Migraine may be digging a $1 billion hole in Singapore's economy, says NUS study


Your chronic headache may be causing your government a loss of billions of dollars, according to a new study, which found that Migraine sufferers caused about $1.04 billion in economic losses in Singapore last year.

According to the local study, productivity loss made up 80 percent of the cost, while healthcare costs accounted for the remaining 20 percent.

People experiencing migraine -- severe, recurring, and painful headaches – miss an average of 9.8 workdays a year, the findings suggested, adding the symptoms greatly reduce their ability to perform tasks, with a productivity loss of 7.4 days each year, for those who continued working in such a condition.

A migraine often progresses through several stages, including symptoms like constipation, irritability and visual disturbances, before the actual headache begins, and lasts between four and 72 hours.

The headache mostly affects people between the age of 30 and 40 years and more common among women than men due to hormonal changes.

The study -- Economic Burden of Migraine in Singapore -- conducted by Duke-NUS Medical School and pharmaceutical company Novartis, examined more than 600 full-time Singapore workers suffering from migraine, and found those having migraines on four to 14 days each month incurred a per capita cost of $14,860 last year.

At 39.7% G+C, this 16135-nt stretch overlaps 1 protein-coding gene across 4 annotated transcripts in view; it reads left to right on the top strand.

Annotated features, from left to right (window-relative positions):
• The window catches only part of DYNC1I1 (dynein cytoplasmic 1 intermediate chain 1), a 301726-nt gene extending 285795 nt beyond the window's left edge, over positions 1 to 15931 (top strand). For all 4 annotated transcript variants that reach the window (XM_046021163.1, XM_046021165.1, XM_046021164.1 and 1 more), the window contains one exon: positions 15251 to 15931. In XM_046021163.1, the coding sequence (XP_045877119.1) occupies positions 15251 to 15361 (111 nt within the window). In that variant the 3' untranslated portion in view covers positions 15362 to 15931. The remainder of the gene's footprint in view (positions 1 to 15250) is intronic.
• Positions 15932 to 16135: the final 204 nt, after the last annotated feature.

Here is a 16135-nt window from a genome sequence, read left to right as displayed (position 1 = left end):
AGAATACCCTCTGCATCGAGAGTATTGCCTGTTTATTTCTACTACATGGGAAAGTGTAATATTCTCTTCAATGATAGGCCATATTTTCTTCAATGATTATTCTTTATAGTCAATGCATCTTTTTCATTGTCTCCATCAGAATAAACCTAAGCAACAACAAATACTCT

The loss was $5,040 for those who had migraines on three or fewer days each month, the Strait Times cited the study as saying.

About 60 percent of the overall participants, mostly Chinese, married, and at least tertiary-educated were in managerial positions, with the rest in clerical jobs or semi-skilled or self-employed.

According to Dr. Jonathan Ong from the National University Hospital (NUH), about 100 new patients turn up every month at the clinic for headache disorders and Ng Teng Fong General Hospital, with the figure increasing by 10 percent each year.

"It is not surprising because we are increasingly living in a stressful environment, being an Asian country -- we're very work-driven, goal-orientated, spending long hours at work, and stress is a major trigger for migraines," the doctor explained.

Migraine is triggered by certain conditions, including depression, anxiety, cardiovascular disease, nasal or sinus inflammation, as well as, unfavorable environment, emotions, and food.

The problem can often be managed through a course of medication, including painkillers and Serotonin agonists such as sumatriptan.

Dr. Eric Finkelstein from Duke-NUS Medical School said migraines had long-term detrimental effects on people's work and affect their career progression, as well as their home life.

Researchers, through the findings, hoped to raise awareness about migraines so that more people can be properly diagnosed and workplaces are more understanding of their sufferings.

Another study, whose findings have been published in the International Journal of Geriatric Psychiatry, identified migraine as "a significant risk factor" for Alzheimer's and all‐cause dementia.